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Cuba's new President Diaz-Canel vows to 'continue' revolution

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Cuba's outgoing President Raul Castro (right) and new President Miguel Diaz-Canel (Left) raise their arms in unison.

AFP, Havana, Cuba :
  Cuba's new President Miguel Diaz-Canel, who was on Thursday named as Raul Castro's successor, vowed to keep the Caribbean island on the path of "revolution" but also on the path of economic reform.
Cuba's new president Miguel Diaz-Canel on Thursday became the country's first leader in nearly 60 years who is not named Castro, pledging continuity for the Caribbean island during the historic transition of power.
"The mandate given by the people to this legislature is to continue the Cuban revolution at this crucial historic moment, which will be marked by what we must do to implement the economic model" put in place by Castro, he said.
"I have come to work, and not to make promises," he told the National Assembly, whose 605 delegates elected him in a vote on Wednesday, pledging to remain "loyal to the legacy of commandante Fidel Castro, but also to the example, the values and the teachings of General Raul Castro."
Castro, who remains head of the all-powerful Communist Party, would "preside over the most important decisions for the present and future of our nation." The 57-year-old, who has spent years climbing the party ranks, was named the sole candidate for the presidency on Wednesday and was formally named on Thursday to a five-year term, taking the helm a day before his 58th birthday.
Cuba, he said, would remain "olive green" in honor of the military fatigues worn by the victorious revolutionaries of 1959.
The silver-haired Diaz-Canel-a top Communist Party figure who has served as first vice president since 2013 -- assumed power from Raul Castro, who himself took over from his elder brother Fidel, father of the 1959 revolution.
In his first speech as president, Diaz-Canel vowed to keep the country on the path of that "revolution", but also on the road to economic reform, a process begun by Castro which saw him opening the door to small private entrepreneurs. "The mandate given by the people to this legislature is to continue the Cuban revolution at this crucial historic moment, which will be marked by what we must do to implement the economic model" put in place by Raul Castro, he said.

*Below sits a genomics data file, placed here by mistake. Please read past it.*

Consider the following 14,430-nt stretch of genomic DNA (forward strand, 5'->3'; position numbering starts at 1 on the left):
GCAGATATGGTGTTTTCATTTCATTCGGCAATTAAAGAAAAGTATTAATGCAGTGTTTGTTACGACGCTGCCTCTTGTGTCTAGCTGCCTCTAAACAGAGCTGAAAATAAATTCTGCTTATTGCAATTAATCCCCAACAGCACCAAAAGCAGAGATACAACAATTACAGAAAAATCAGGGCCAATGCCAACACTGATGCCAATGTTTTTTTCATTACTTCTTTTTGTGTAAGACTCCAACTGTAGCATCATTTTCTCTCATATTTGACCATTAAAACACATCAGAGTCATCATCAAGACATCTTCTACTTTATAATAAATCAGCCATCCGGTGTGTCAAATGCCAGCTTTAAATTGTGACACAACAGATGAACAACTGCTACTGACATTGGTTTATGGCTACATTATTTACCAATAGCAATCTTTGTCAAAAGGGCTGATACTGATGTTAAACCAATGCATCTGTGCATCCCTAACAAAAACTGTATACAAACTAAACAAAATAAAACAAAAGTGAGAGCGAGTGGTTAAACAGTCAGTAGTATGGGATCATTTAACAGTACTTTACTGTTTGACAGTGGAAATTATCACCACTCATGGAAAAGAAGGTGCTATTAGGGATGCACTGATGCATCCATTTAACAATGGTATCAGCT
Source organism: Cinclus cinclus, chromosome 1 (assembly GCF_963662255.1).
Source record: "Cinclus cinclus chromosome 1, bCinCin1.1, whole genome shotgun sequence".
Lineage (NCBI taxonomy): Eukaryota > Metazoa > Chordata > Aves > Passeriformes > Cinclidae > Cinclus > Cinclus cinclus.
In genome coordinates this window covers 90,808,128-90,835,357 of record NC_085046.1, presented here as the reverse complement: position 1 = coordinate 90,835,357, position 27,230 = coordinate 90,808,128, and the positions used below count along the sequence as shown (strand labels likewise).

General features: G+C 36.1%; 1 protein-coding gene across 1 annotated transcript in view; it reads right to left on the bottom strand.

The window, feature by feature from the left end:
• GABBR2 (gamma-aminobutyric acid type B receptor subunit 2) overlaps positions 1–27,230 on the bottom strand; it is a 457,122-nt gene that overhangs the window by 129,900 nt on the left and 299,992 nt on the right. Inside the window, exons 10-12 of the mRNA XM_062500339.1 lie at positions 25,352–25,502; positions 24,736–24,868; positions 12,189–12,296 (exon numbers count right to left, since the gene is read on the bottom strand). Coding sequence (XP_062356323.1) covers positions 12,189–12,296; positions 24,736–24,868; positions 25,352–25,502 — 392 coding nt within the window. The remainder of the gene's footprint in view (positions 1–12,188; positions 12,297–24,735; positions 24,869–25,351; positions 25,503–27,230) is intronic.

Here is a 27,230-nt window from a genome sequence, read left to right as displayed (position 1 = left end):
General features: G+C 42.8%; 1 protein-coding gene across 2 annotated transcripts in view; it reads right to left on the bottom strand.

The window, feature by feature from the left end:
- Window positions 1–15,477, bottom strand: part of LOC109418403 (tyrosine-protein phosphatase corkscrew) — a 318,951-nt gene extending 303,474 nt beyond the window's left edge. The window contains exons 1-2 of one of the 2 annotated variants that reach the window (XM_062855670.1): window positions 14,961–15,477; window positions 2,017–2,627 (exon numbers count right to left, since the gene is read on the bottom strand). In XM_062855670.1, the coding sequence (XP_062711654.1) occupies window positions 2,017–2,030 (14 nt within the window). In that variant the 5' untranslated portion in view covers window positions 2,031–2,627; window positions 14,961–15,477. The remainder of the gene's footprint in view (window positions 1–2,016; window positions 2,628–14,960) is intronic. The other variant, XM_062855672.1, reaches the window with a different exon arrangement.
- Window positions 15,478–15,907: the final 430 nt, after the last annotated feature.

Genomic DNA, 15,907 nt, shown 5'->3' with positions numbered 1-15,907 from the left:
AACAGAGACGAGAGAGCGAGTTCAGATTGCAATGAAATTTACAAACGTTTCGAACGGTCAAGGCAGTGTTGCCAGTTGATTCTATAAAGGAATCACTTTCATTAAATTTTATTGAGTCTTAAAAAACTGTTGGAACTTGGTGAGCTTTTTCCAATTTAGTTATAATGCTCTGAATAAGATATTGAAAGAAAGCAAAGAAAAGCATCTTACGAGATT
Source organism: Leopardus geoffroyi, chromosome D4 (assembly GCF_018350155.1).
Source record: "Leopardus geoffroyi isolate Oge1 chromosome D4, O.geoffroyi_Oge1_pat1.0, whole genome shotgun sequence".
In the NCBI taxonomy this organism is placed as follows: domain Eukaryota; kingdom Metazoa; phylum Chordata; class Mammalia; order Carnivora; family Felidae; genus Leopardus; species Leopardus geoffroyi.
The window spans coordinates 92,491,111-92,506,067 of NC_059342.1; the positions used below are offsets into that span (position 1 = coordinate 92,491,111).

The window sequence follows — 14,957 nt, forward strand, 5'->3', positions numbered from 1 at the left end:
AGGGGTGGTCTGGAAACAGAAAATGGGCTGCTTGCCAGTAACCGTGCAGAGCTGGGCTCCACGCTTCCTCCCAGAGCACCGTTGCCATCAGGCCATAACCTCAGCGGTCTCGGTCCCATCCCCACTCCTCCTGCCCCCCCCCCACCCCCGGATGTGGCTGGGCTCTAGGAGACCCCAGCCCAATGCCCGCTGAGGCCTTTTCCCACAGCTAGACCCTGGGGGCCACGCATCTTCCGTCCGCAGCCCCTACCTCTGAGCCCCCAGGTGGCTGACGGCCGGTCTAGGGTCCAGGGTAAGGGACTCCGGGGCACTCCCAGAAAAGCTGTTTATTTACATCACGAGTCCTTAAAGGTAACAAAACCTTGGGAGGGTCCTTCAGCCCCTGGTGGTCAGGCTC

"I am here to work, not to make promises," said Diaz-Canel, who turns 58 on Friday.
But he will remain under the watchful eye of Castro, who confirmed that he will continue to serve as the head of Cuba's all-powerful Communist Party until its next congress in 2021. Diaz-Canel said in his own speech that Castro "will still preside over decisions of major importance for the present and future of the nation."
As the historic handover played out live on state TV, Cubans across the island were glued to their screens, watching at home or at work as the former engineer took his seat at the table, becoming the island's first president born after the revolution.
Diaz-Canel was voted in by the National Assembly on Wednesday, and the result was formalized on Thursday.
His appointment has many in the country of more than 11 million people-where the average monthly salary is $30 -- hoping he will push through reforms that will improve their daily lives.
"The power is passing to a much younger person, with new ideas, new perspectives, so we hope that the reforms will move much faster," said Yani Pulido, a 27-year-old waitress working in a bar in Old Havana.
Diaz-Canel received congratulations from the leaders of China, Russia, Britain, Spain and across Latin America, including from Venezuela's President Nicolas Maduro, a close ally of Cuba.

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